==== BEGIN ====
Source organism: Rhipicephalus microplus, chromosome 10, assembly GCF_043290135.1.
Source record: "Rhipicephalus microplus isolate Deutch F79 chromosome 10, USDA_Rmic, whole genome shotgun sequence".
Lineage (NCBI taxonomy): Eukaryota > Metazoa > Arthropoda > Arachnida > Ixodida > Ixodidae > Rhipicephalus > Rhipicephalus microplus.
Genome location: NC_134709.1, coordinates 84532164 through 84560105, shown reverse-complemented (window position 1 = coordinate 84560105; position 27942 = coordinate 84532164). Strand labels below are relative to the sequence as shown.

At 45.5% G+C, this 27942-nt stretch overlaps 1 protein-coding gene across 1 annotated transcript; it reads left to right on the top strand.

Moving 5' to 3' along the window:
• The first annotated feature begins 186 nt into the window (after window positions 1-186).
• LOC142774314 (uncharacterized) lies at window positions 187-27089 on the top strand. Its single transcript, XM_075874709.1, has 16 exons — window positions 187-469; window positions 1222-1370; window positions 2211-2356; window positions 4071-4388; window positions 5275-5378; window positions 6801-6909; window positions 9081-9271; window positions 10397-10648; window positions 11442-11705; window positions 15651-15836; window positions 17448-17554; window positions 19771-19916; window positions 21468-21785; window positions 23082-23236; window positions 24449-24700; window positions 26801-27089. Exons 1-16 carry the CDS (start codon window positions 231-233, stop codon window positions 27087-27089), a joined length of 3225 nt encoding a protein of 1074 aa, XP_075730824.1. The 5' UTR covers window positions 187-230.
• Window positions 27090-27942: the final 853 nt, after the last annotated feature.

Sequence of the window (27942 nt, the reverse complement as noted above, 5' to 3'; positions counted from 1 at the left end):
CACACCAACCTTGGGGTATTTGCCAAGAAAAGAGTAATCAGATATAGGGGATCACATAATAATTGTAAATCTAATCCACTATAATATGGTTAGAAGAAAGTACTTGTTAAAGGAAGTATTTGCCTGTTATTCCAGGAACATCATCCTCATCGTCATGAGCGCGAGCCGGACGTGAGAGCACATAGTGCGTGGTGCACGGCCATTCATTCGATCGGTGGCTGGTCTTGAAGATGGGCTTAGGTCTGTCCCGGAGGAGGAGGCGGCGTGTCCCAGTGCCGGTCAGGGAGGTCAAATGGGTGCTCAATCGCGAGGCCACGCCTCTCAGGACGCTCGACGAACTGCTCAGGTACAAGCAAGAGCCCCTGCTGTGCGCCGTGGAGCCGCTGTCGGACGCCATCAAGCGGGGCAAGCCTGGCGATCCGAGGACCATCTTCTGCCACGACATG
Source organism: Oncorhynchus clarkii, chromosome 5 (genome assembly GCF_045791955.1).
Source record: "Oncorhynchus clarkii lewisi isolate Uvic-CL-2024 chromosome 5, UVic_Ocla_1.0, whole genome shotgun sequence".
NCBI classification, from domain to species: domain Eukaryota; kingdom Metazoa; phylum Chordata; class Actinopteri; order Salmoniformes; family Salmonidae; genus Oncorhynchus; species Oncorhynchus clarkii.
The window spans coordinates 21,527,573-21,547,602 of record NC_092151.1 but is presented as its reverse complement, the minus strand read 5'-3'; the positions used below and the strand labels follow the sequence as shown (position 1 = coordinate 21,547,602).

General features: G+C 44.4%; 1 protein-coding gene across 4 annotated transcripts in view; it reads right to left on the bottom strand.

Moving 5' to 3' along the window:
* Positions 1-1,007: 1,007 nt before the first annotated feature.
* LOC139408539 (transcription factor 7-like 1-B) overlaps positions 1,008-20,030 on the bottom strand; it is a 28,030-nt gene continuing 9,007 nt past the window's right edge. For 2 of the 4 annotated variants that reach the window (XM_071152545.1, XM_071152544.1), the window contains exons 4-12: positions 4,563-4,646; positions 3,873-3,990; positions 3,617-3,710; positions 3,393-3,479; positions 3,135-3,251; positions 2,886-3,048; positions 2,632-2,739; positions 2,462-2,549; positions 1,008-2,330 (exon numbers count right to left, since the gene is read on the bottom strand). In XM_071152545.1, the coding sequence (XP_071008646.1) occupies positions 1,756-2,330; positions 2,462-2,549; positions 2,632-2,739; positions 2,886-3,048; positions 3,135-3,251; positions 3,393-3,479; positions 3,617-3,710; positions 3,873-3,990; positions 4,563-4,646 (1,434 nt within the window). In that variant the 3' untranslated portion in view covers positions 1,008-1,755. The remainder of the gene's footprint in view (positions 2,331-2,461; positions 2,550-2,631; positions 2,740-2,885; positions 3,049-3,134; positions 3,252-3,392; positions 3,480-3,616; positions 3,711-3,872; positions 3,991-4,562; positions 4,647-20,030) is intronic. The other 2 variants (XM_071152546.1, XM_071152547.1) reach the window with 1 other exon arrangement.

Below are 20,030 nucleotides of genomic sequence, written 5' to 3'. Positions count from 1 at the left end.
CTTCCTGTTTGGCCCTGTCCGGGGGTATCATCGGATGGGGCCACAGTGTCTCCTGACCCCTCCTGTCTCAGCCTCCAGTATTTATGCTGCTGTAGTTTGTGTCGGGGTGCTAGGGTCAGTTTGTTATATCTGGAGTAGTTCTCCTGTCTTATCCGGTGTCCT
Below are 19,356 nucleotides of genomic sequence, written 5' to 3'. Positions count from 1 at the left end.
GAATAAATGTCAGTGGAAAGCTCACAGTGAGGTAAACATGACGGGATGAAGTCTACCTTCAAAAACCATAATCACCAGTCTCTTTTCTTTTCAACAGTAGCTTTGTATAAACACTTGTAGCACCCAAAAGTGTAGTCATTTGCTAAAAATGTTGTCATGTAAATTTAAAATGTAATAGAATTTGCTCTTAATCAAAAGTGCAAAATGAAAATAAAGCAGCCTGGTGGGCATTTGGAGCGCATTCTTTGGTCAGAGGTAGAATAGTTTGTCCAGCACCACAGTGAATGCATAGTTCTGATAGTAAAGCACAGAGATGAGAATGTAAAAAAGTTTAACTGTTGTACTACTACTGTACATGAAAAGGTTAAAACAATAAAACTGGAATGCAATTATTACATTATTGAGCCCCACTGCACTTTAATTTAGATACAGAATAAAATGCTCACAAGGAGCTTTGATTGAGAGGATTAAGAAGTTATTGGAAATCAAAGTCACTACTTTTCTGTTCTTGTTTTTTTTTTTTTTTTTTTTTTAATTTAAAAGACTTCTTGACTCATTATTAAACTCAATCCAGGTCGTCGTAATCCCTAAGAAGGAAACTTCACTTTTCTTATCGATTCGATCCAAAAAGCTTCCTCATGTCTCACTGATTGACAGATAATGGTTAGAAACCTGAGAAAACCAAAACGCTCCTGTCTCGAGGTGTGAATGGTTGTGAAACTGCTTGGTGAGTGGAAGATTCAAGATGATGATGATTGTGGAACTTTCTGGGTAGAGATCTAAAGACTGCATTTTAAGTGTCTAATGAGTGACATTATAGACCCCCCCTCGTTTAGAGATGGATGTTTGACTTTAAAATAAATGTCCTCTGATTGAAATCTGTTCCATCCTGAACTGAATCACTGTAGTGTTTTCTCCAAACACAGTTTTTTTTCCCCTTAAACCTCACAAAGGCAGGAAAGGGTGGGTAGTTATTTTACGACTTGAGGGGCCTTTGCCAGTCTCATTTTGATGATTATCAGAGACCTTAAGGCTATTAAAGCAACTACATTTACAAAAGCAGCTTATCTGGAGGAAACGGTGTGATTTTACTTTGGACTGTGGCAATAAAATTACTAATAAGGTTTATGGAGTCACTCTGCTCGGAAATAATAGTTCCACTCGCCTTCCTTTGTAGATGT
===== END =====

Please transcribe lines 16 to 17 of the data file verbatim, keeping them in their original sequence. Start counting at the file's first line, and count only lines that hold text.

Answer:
General features: G+C 44.4%; 1 protein-coding gene across 4 annotated transcripts in view; it reads right to left on the bottom strand.

Moving 5' to 3' along the window: